6th Apr 2016

April Changes: What employers need to know!

Along with spring time and the lighter evenings arrived the latest instalment of employment law changes for 2016 that will impact on all employers.

To ensure your business is up to date and paying staff what’s due, here’s a summary of the key financial changes that came into force from 1 April 2016:

1. National Living Wage introduced

After all the build-up, the national living wage (NLW) is finally here! This means workers aged 25 and over are entitled to be paid a new hourly rate of £7.20 from the first pay reference period beginning on, or after 1 April 2016.

The NLW is a top up rate of the existing national minimum wage (NMW), which remains in place.For those under 25, the current NMW rates continue to apply, i.e. £6.70 per hour for those aged 21 to 24.

2. Penalties for non-payment of the NMW increased

Harsher, increased penalties can now be enforced against employers who failto pay workers the NMW. The penalties for non-payment have doubled from 100% of arrears owed to 200%, although these will be halved if paid by the employer within 14 days of receiving the enforcement notice. The maximum penalty remains capped at £20,000 for each worker who has not been paid the NMW and also applies to employers who fail to pay the NLW.

The public ‘naming and shaming’ by government of employers who fail to pay the NMW to their staff will also continue moving forwards.

3. Employment Tribunal compensation limits increase

From 6 April 2016, the maximum compensatory award for unfair dismissal increased from £78,335 to £78,682. As did the maximum amount of a week’s pay used to calculate statutory redundancy payments, which has increased to £479 (from £475). This means for employers making any redundancies on, or after 6 April 2016, it’s this new figure that should be used when calculating what needs to be paid in terms of statutory redundancy.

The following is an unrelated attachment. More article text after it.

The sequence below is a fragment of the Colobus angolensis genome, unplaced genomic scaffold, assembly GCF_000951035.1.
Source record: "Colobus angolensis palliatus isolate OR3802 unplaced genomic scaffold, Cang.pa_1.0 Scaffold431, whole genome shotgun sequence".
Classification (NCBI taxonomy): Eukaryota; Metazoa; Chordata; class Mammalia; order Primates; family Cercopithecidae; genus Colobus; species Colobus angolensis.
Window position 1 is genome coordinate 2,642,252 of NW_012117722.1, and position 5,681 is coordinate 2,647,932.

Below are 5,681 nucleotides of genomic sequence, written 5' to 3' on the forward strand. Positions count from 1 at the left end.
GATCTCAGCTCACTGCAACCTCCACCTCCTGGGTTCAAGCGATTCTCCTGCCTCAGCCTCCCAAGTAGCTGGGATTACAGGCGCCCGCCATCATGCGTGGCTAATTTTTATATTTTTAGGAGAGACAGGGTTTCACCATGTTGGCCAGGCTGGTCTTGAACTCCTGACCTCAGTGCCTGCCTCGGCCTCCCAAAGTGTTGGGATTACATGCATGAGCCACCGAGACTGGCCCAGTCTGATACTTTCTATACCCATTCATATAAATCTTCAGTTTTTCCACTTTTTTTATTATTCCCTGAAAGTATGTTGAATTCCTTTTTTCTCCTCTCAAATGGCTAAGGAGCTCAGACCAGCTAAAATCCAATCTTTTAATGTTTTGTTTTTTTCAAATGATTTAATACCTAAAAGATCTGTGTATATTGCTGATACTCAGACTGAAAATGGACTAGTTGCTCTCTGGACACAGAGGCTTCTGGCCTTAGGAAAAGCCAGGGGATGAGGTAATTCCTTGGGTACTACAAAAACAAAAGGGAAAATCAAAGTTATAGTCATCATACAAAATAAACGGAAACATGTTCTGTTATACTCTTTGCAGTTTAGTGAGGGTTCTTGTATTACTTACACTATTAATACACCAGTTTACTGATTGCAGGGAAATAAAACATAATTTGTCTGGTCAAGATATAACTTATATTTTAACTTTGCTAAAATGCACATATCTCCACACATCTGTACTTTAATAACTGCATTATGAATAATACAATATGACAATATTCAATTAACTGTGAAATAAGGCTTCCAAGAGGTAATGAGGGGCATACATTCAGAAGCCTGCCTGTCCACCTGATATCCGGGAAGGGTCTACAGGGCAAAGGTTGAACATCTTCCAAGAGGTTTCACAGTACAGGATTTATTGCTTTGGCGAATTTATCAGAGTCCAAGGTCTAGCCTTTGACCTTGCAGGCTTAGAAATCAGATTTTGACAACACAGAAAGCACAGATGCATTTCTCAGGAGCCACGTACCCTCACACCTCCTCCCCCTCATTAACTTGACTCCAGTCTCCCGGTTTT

4. Financial penalties for non-payment of awards

Also from 6 April 2016, financial penalties can now be imposed on employers who fail to pay the successful claimant a tribunal award, or ACAS conciliated settlement.The amount of the penalty will be 50% of the amount owed, subject to a minimum of £100 and maximum of £5,000.

However, the amount of the penalty will be reduced by 50%, if the employer pays both the unpaid sum owed and the penalty within 14 days of the notice.

5. Employer NICs are scrapped for apprentices under the age of 25

As part of the government’s drive to encourage businesses to create more apprenticeships for young people, from 6 April 2016, employers no longer have to pay employer national insurance contributions for apprentices aged under 25. The apprenticeship rate remains at £3.30 per hour.

Written by Mike Patterson of Berwins Solicitors.

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